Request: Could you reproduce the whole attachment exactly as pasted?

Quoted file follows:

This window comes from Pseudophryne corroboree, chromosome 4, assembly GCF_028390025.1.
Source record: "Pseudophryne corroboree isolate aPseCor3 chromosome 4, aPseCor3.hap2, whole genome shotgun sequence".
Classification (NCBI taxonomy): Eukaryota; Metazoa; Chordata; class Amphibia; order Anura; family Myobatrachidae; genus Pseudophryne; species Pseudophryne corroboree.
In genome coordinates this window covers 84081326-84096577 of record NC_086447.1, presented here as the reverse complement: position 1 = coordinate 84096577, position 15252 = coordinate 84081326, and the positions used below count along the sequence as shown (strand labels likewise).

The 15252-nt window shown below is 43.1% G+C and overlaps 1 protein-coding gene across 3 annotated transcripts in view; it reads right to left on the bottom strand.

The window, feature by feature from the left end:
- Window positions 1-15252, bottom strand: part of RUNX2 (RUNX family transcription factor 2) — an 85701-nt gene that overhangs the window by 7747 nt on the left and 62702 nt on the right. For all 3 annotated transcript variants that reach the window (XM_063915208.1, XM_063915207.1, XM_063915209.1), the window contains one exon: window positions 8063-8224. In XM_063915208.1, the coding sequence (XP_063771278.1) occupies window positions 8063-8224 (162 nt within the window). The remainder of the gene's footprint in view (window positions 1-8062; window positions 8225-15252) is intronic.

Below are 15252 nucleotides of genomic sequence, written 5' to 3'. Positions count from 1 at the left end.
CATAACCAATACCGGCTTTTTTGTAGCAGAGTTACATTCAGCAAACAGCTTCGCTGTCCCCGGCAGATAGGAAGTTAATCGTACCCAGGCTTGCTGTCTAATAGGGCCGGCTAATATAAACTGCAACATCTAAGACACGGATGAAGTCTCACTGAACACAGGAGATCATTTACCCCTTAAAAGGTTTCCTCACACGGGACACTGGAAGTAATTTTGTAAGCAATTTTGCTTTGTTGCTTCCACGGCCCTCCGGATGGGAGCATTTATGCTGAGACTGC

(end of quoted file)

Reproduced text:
This window comes from Pseudophryne corroboree, chromosome 4, assembly GCF_028390025.1.
Source record: "Pseudophryne corroboree isolate aPseCor3 chromosome 4, aPseCor3.hap2, whole genome shotgun sequence".
Classification (NCBI taxonomy): Eukaryota; Metazoa; Chordata; class Amphibia; order Anura; family Myobatrachidae; genus Pseudophryne; species Pseudophryne corroboree.
In genome coordinates this window covers 84081326-84096577 of record NC_086447.1, presented here as the reverse complement: position 1 = coordinate 84096577, position 15252 = coordinate 84081326, and the positions used below count along the sequence as shown (strand labels likewise).

The 15252-nt window shown below is 43.1% G+C and overlaps 1 protein-coding gene across 3 annotated transcripts in view; it reads right to left on the bottom strand.

The window, feature by feature from the left end:
- Window positions 1-15252, bottom strand: part of RUNX2 (RUNX family transcription factor 2) — an 85701-nt gene that overhangs the window by 7747 nt on the left and 62702 nt on the right. For all 3 annotated transcript variants that reach the window (XM_063915208.1, XM_063915207.1, XM_063915209.1), the window contains one exon: window positions 8063-8224. In XM_063915208.1, the coding sequence (XP_063771278.1) occupies window positions 8063-8224 (162 nt within the window). The remainder of the gene's footprint in view (window positions 1-8062; window positions 8225-15252) is intronic.

Below are 15252 nucleotides of genomic sequence, written 5' to 3'. Positions count from 1 at the left end.
CATAACCAATACCGGCTTTTTTGTAGCAGAGTTACATTCAGCAAACAGCTTCGCTGTCCCCGGCAGATAGGAAGTTAATCGTACCCAGGCTTGCTGTCTAATAGGGCCGGCTAATATAAACTGCAACATCTAAGACACGGATGAAGTCTCACTGAACACAGGAGATCATTTACCCCTTAAAAGGTTTCCTCACACGGGACACTGGAAGTAATTTTGTAAGCAATTTTGCTTTGTTGCTTCCACGGCCCTCCGGATGGGAGCATTTATGCTGAGACTGC